You don’t control your store:
Selling on Amazon does not mean that you own an eCommerce store. You are merely a seller on the platform who has to abide by its rules and policies. Amazon reserves all the rights to suspend or delete your listings or the account itself. You can’t even create your listing but upload your product in an existing listing, which Amazon verifies and approves if it finds it viable for the marketplace.
Revenue sharing and fees:
Although there is a chance to increase your revenue by selling on Amazon, the marketplace takes away a major proportion of it as commission and fees. Amazon charges the commission above a monthly subscription fee for Amazon FBA, which is not compulsory to subscribe to, but it’s hardly possible to compete on the platform without one. You would want Amazon to take care of certain aspects of your business under the FBA program, and it is not cheap. A major portion of your revenue will exhaust in paying up Amazon for miscellaneous benefits and services.
We saw the pros and cons of selling on Amazon in the previous section, but selling on your website is also a mixed experience. Before you make up your mind, let’s examine the pros and cons of owning an eCommerce website too.
Pros of selling on your own website
The absolute control:
In most of the cases, unless you are using a SaaS-based eCommerce software, you own your website completely. Even while using SaaS, you can have much better control on your website than on your Amazon seller account. You retain the right to brand your website the way you want, list any product you want to sell, and adopt any marketing channel to promote it.
You own your business:
Unlike selling on Amazon, the transactions on your website are all about your own eCommerce business. You can control not only how your business functions but also how you are going to establish yourself as an eCommerce empire. You will have access to eCommerce marketing channels, eCommerce tools, SEO tools, and CRO strategies to build your own brand identity. Besides, you won’t have to share your revenue as commission or subscription fee and you can decide what to do with it.
Your own customer base:
Although Amazon gives you access to its massive user-base, it is still Amazon’s customer base. Your connection with a customer on Amazon is merely for a transaction. Since you can’t promote your own brand identity on Amazon, your customers only know that they have purchased from Amazon. When you create an online store of your own, you take the first step towards constructing your own brand identity. An identity that brings you sales, access to your customer data, and opportunities to drive repeat sales from the customers.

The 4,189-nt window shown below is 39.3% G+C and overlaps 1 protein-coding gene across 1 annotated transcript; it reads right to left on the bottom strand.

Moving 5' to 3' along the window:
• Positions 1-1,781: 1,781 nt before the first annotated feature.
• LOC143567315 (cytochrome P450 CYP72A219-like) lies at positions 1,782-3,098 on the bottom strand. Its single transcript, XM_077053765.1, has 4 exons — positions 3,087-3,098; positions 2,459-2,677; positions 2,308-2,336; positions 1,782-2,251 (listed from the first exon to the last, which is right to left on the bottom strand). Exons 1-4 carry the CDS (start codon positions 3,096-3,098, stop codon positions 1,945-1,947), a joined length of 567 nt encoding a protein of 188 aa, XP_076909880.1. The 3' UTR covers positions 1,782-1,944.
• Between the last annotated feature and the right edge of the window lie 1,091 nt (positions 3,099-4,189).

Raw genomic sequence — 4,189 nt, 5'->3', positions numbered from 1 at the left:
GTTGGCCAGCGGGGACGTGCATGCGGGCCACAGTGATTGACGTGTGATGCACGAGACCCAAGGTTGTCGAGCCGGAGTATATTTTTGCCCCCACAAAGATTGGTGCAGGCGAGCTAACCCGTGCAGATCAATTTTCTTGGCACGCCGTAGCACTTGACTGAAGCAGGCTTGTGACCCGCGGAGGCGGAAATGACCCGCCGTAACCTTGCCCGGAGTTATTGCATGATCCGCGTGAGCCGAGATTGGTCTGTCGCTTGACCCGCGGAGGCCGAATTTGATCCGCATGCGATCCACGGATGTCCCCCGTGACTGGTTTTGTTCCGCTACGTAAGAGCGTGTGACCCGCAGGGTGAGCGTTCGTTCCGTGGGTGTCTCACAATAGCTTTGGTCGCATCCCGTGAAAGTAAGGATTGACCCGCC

Cons of selling on your own website
Since you start from scratch, you won’t have enhanced visibility and reach among your target customers from the beginning itself. You are responsible to take your brand among the audience and prove yourself worthy of the attention after competing with dozens of others like you. You won’t have the hereditary brand identity of an internationally recognized brand name.
Lack of trust:
Even Amazon took decades to build the global reputation it enjoys today. This reputation gives ready-made credibility to the sellers on Amazon. When you start a relatively new eCommerce business, it takes some time to establish the trust factors among the target consumers. You have to act beyond your comfort zone to attract attention and compete with all other websites that customers currently trust.
It’s worth noting that proper customer support, niche business ideas, website security measures, trusted B2B solutions, and collaboration with popular figures for endorsement can bring trust factor and confidence in your website fairly quickly.
Since you don’t have access to Amazon’s world-class infrastructure while stating your website, you are responsible for building it on your own. The most crucial part of this infrastructure is the customer support system, without which it is not possible to run your business at all. You will have to invest in a flawless customer support system, ranging right from B2B collaborations to the B2C relations. All your suppliers, B2B partners, and consumers should get excellent support 24×7.
Amazon vs Your Own Site: To Conclude
So, when faced with the option of selling on Amazon vs your own site – which option should you pick? It would be wrong on my part to suggest the best option here. Both choices enjoy their pros and cons. It depends entirely on your long-term business goals, current financial status, ability to expand, and how well you are versed in running an independent business without support from a big brand.
Amazon might take away a major portion of your revenue, but in return, it provides incomparable benefits. While your eCommerce website might demand a much complex dedication, it makes you the owner of your business with absolute control.
Amazon is a great place to start with and learn the ins and outs of the eCommerce industry, while you might apply your acquired skills to set up your eCommerce business in the end. Besides, even if you are running your website, you can still use Amazon as an additional channel of sales. Think about it. Regardless of the Amazon vs your own site debate, it’s important to recognise that every channel offers varying levels of value.